The Morning Edition (June 2, 2013)

Clip art illustration of a Cartoon Tiger with a Missing Tooth

 

From Last Night:

  • Ubaldo goes 8 scoreless to beat the Rays
  • The Twins walk off on the Mariners
  • Miller throws 7 scoreless, Wainwright goes the distance and allows one run as the Cards sweep the Giants in a DH
  • Oakland literally walks off against the Sox
  • Rockies walk off on the Dodgers

What I’m Watching Today:

  • Matt Harvey faces the Marlins, expect strikeouts (1p Eastern)
  • Cliff Lee goes against the Crew (130p Eastern)
  • Jeremy Bonderman is back on an MLB mound against the Twins (2p Eastern)
  • Corbin gets the Cubs (2p Eastern)
  • Darvish toes the slab against the Royals (3p Eastern)
  • Buchholz and Kuroda in NY (8p Eastern)

The Big Question:

  • Does playing a different position really affect you at the plate?

You may have heard recently that Mike Trout is crushing at the plate again after his early season slump because he’s back in CF while Bourjos is on the DL. I’ve got to say, this is silly. Very. I could buy the argument if he was struggling when playing a more difficult position. For example, if you move from 1B to 3B and struggle at the plate because you have to work on your defense, that could make sense. But Trout was moving to an easier spot, why would that affect him? It wouldn’t. He’s a world class 21 year old athlete coming off a crazy good season. It’s nonsense to think he was affected at the plate by a position change that put him in a spot that was too easy. Ken Rosenthal has led the way on this topic and points to this split:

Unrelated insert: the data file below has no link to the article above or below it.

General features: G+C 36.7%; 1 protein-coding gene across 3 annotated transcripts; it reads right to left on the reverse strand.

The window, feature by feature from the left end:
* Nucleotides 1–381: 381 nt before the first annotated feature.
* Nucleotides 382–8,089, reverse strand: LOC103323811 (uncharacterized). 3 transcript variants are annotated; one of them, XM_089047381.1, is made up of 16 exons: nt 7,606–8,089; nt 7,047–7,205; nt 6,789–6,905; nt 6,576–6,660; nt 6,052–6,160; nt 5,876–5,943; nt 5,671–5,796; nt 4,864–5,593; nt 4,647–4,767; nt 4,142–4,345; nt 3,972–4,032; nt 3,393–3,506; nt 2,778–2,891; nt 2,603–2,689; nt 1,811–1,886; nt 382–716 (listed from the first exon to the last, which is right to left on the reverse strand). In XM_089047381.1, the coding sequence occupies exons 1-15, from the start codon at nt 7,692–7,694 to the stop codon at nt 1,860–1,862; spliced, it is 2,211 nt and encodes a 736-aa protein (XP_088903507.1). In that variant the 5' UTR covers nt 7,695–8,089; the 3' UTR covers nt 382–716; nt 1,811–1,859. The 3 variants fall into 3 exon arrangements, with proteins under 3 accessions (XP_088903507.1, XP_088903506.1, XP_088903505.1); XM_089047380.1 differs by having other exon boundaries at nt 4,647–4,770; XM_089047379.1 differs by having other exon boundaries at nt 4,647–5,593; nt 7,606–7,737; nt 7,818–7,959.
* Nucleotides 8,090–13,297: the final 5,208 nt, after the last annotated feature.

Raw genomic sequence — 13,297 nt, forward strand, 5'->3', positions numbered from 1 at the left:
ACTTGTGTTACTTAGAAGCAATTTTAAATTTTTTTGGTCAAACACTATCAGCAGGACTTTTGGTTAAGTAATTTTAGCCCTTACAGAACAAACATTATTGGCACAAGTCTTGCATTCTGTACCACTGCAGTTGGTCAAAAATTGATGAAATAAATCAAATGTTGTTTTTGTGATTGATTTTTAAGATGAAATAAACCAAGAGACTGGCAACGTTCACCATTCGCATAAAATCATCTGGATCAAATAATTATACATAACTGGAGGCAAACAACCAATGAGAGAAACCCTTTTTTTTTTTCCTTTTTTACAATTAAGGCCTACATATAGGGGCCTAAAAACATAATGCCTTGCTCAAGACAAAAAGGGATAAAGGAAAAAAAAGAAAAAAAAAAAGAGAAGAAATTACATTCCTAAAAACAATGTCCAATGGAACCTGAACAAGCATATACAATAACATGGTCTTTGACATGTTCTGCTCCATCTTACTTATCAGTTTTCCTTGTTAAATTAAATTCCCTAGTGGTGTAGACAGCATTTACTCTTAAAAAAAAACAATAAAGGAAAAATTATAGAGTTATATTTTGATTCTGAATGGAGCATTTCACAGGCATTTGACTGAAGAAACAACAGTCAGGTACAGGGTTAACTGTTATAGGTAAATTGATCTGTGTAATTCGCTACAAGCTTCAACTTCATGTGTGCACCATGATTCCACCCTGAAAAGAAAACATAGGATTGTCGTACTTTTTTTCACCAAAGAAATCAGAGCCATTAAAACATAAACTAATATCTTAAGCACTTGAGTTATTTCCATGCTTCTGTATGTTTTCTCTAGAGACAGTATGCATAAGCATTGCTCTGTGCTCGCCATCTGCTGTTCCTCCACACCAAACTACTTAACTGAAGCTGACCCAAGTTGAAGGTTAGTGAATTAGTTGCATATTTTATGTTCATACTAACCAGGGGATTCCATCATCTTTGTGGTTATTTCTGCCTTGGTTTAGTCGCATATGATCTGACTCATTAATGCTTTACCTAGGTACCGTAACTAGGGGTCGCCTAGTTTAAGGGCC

Trout 2013 as LF:.247/.327/.412

Trout 2013 as CF: .324/.400/.632

But that’s normal variation. Rosenthal and others just saw it and went for it as something to write about to gin up controversy. Here’s how I know:

Trout 2012 as LF: .326/.395/.645

Trout 2012 as CF: .329/.404/.542

If Trout was affected psychologically by playing out of position, why didn’t affect him last season? This is random noise in his production over the course of the season that happened to correlate with a teammates injury. Want better evidence?

Trout 2013 in Odd Numbered Games: .401 OBP

Trout 2013 in Even Numbered Games: .339 OBP

Look, Mike Trout is better during odd numbered games. The Angels should sit him today. Give me a break.

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